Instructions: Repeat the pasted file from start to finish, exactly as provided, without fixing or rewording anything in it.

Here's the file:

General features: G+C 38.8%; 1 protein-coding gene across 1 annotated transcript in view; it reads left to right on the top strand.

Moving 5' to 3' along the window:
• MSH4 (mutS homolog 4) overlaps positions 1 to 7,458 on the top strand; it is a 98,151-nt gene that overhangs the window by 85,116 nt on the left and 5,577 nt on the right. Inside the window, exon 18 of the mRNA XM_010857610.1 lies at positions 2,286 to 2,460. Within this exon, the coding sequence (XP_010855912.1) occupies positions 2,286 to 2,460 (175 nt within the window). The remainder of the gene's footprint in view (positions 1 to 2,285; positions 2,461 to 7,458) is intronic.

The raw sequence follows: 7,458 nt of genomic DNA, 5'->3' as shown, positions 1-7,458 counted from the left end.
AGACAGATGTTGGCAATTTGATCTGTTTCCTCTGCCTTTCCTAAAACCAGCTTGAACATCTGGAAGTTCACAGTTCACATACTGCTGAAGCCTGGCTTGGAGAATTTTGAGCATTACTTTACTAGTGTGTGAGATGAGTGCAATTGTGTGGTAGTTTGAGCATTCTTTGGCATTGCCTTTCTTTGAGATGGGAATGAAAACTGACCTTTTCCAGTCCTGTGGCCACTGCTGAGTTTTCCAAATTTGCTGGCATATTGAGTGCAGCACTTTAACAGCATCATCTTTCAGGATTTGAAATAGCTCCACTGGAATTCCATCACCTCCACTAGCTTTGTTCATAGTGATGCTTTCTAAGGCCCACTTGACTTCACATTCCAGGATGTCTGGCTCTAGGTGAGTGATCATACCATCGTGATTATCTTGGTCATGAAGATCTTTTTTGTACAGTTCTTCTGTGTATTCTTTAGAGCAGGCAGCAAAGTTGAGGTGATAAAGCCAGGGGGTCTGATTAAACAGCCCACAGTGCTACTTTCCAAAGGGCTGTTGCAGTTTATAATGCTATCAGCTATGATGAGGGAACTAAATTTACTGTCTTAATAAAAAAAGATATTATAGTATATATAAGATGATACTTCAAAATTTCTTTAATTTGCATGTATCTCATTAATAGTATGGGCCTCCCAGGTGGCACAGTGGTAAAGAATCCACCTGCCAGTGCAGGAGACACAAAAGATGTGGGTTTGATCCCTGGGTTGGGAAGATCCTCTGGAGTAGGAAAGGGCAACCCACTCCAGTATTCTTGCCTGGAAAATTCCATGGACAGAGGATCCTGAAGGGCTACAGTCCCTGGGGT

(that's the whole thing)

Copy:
General features: G+C 38.8%; 1 protein-coding gene across 1 annotated transcript in view; it reads left to right on the top strand.

Moving 5' to 3' along the window:
• MSH4 (mutS homolog 4) overlaps positions 1 to 7,458 on the top strand; it is a 98,151-nt gene that overhangs the window by 85,116 nt on the left and 5,577 nt on the right. Inside the window, exon 18 of the mRNA XM_010857610.1 lies at positions 2,286 to 2,460. Within this exon, the coding sequence (XP_010855912.1) occupies positions 2,286 to 2,460 (175 nt within the window). The remainder of the gene's footprint in view (positions 1 to 2,285; positions 2,461 to 7,458) is intronic.

The raw sequence follows: 7,458 nt of genomic DNA, 5'->3' as shown, positions 1-7,458 counted from the left end.
AGACAGATGTTGGCAATTTGATCTGTTTCCTCTGCCTTTCCTAAAACCAGCTTGAACATCTGGAAGTTCACAGTTCACATACTGCTGAAGCCTGGCTTGGAGAATTTTGAGCATTACTTTACTAGTGTGTGAGATGAGTGCAATTGTGTGGTAGTTTGAGCATTCTTTGGCATTGCCTTTCTTTGAGATGGGAATGAAAACTGACCTTTTCCAGTCCTGTGGCCACTGCTGAGTTTTCCAAATTTGCTGGCATATTGAGTGCAGCACTTTAACAGCATCATCTTTCAGGATTTGAAATAGCTCCACTGGAATTCCATCACCTCCACTAGCTTTGTTCATAGTGATGCTTTCTAAGGCCCACTTGACTTCACATTCCAGGATGTCTGGCTCTAGGTGAGTGATCATACCATCGTGATTATCTTGGTCATGAAGATCTTTTTTGTACAGTTCTTCTGTGTATTCTTTAGAGCAGGCAGCAAAGTTGAGGTGATAAAGCCAGGGGGTCTGATTAAACAGCCCACAGTGCTACTTTCCAAAGGGCTGTTGCAGTTTATAATGCTATCAGCTATGATGAGGGAACTAAATTTACTGTCTTAATAAAAAAAGATATTATAGTATATATAAGATGATACTTCAAAATTTCTTTAATTTGCATGTATCTCATTAATAGTATGGGCCTCCCAGGTGGCACAGTGGTAAAGAATCCACCTGCCAGTGCAGGAGACACAAAAGATGTGGGTTTGATCCCTGGGTTGGGAAGATCCTCTGGAGTAGGAAAGGGCAACCCACTCCAGTATTCTTGCCTGGAAAATTCCATGGACAGAGGATCCTGAAGGGCTACAGTCCCTGGGGT